To my mind, there are two big places where the gap comes into play. The first is at the beginning, when the beginner learns the very basics of the craft – rendering other people’s designs, and struggling to improve their skills enough to execute the path that someone else has laid out for them. The second happens when they strike off the beaten path and begin to create their own designs – and this is by far the hardest gap to manage, as design requires considerably more skill and experience, and teachers/mentors are much harder to come by. I was lucky enough to get some excellent mentors – a big thank you to Bonnie, Laura, and Sharon among others – but I still remember being greatly frustrated by the gap. It is, literally, just like starting all over again.
To me, the best way to get over the gap is simply to be aware of it, and understand that the gap is universal – it happens to everyone. That’s where patience, dedication, and love of the craft come in. You have to love the process before you love the results. Does the clay under your fingers feel good? Then you can throw pots, even if your first results look lopsided. Annie Dillard writes (in The Writing Life), “I asked a painter once what inspired him to start. He said, ‘I liked the smell of the paint.'”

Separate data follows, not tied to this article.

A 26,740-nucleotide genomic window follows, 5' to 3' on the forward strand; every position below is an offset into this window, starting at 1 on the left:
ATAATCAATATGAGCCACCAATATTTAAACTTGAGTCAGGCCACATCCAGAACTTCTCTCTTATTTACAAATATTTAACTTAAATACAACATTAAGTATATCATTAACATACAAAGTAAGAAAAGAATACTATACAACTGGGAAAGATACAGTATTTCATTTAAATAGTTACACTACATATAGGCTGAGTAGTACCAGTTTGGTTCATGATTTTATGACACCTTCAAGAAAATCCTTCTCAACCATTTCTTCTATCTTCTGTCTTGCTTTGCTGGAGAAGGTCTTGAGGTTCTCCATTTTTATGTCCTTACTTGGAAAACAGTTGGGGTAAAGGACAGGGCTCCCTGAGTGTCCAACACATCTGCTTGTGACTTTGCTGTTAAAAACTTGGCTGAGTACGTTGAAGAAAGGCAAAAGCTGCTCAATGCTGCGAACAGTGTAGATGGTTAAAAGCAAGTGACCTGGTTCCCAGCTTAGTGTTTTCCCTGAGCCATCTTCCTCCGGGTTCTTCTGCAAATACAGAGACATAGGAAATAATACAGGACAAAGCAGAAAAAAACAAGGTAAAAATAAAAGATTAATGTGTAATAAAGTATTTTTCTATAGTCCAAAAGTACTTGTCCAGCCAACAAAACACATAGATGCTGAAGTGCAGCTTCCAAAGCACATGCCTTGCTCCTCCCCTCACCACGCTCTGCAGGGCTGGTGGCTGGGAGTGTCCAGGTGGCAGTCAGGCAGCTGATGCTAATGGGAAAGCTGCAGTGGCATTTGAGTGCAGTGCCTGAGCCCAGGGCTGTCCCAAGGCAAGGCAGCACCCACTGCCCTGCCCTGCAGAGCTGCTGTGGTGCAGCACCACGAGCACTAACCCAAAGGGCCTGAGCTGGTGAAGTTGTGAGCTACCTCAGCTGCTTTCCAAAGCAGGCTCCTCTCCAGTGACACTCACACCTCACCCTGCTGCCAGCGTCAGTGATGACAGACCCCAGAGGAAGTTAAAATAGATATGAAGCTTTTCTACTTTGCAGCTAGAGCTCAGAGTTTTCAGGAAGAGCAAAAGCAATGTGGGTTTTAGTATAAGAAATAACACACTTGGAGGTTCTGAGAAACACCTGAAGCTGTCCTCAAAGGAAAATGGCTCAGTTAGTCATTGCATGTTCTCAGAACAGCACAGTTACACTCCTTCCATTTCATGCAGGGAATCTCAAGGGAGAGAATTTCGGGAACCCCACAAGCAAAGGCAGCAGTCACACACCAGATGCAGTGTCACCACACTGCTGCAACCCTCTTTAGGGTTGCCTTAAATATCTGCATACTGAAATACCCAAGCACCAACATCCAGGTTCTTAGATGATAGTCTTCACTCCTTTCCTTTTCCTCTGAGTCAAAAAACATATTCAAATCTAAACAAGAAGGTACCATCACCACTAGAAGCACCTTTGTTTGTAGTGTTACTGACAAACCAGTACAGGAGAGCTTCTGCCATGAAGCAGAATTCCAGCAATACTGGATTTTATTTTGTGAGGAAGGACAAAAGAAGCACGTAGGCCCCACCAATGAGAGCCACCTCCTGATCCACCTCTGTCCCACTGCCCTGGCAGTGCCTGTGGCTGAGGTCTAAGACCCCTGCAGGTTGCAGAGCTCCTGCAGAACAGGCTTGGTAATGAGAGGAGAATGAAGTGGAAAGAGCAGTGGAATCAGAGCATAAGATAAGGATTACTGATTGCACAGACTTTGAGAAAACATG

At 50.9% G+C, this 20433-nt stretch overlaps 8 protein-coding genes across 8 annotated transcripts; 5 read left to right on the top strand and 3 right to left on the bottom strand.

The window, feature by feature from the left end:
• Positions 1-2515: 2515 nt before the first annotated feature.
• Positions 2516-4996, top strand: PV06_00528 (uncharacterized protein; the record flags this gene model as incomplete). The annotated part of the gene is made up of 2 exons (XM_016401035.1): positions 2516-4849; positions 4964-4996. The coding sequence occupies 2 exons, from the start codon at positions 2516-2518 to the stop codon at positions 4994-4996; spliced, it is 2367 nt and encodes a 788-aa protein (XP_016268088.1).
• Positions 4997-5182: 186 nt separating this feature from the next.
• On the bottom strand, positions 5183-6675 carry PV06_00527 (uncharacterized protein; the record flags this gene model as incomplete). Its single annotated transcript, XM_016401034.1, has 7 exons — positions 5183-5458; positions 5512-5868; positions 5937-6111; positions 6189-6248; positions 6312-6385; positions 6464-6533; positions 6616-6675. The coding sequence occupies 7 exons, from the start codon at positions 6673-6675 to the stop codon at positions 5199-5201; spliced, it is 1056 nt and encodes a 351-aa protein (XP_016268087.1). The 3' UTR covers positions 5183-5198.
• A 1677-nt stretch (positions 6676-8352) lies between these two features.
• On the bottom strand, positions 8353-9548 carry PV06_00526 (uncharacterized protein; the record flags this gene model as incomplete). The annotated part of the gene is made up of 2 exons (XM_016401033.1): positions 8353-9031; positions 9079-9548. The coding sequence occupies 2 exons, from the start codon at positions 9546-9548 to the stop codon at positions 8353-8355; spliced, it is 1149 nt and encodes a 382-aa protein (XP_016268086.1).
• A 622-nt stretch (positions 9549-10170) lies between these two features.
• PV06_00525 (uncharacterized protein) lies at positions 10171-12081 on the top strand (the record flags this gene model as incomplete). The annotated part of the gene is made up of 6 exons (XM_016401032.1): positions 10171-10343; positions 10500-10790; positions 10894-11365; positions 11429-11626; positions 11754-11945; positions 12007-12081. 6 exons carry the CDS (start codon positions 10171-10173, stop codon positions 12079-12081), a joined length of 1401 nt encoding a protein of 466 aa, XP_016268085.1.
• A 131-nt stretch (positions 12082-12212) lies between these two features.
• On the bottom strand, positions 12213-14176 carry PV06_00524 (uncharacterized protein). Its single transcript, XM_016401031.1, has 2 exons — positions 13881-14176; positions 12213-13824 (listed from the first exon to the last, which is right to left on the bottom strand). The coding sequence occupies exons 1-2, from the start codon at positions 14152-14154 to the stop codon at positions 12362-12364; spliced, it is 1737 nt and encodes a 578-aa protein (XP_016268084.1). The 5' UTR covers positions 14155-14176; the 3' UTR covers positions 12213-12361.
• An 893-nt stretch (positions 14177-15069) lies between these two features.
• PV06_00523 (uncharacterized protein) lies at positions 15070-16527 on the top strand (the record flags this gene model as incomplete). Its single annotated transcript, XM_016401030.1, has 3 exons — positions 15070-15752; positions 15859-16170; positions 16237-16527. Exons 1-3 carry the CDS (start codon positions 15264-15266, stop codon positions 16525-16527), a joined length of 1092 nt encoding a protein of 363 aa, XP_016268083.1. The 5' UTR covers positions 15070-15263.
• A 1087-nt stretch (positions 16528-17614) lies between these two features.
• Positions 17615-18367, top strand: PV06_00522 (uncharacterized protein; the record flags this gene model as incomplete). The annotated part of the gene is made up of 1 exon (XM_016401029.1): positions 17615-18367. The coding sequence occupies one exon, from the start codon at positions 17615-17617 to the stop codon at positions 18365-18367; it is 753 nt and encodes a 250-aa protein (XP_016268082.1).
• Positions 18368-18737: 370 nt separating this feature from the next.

Enjoyment of the process is what encourages the beginner to continue, to write the first 10,000 pages that will wind up being thrown away. And I think that this, more than anything else, is what a beginners’ teacher should teach students: a passion for the craft, a feel for the process of making. Because students who love the process, who love the craft – who love the yarn in their fingers as they dress the loom, the rhythm as they throw the shuttle – are students who will persevere. The purpose of the beginners’ teacher is to show the student what the craft, the process is like, so they can (maybe!) fall in love.
(I’m not saying that a beginner’s teacher shouldn’t teach technique. They should. Technique is an important part of learning the craft, after all, and you can’t reach the joy of making without understanding how to make! But if I were teaching a beginner and could convey only one thing, it would be how wonderful it feels to create. If a student “gets” that, nothing will stop her. Or him.)